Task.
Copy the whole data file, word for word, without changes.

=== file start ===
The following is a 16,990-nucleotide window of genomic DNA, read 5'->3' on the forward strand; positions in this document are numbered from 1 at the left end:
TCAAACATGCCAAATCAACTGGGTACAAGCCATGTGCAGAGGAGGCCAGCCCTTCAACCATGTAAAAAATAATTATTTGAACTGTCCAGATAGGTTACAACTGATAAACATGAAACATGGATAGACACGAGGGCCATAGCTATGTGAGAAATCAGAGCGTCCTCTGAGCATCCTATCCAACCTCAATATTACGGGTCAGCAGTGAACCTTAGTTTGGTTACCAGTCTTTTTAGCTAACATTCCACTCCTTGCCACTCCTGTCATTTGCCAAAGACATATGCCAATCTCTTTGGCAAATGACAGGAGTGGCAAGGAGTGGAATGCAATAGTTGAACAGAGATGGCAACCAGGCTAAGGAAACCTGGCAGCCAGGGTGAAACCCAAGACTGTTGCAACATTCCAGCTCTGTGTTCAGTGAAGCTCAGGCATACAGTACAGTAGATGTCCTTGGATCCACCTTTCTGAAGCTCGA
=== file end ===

The following is a 16,990-nucleotide window of genomic DNA, read 5'->3' on the forward strand; positions in this document are numbered from 1 at the left end:
TCAAACATGCCAAATCAACTGGGTACAAGCCATGTGCAGAGGAGGCCAGCCCTTCAACCATGTAAAAAATAATTATTTGAACTGTCCAGATAGGTTACAACTGATAAACATGAAACATGGATAGACACGAGGGCCATAGCTATGTGAGAAATCAGAGCGTCCTCTGAGCATCCTATCCAACCTCAATATTACGGGTCAGCAGTGAACCTTAGTTTGGTTACCAGTCTTTTTAGCTAACATTCCACTCCTTGCCACTCCTGTCATTTGCCAAAGACATATGCCAATCTCTTTGGCAAATGACAGGAGTGGCAAGGAGTGGAATGCAATAGTTGAACAGAGATGGCAACCAGGCTAAGGAAACCTGGCAGCCAGGGTGAAACCCAAGACTGTTGCAACATTCCAGCTCTGTGTTCAGTGAAGCTCAGGCATACAGTACAGTAGATGTCCTTGGATCCACCTTTCTGAAGCTCGA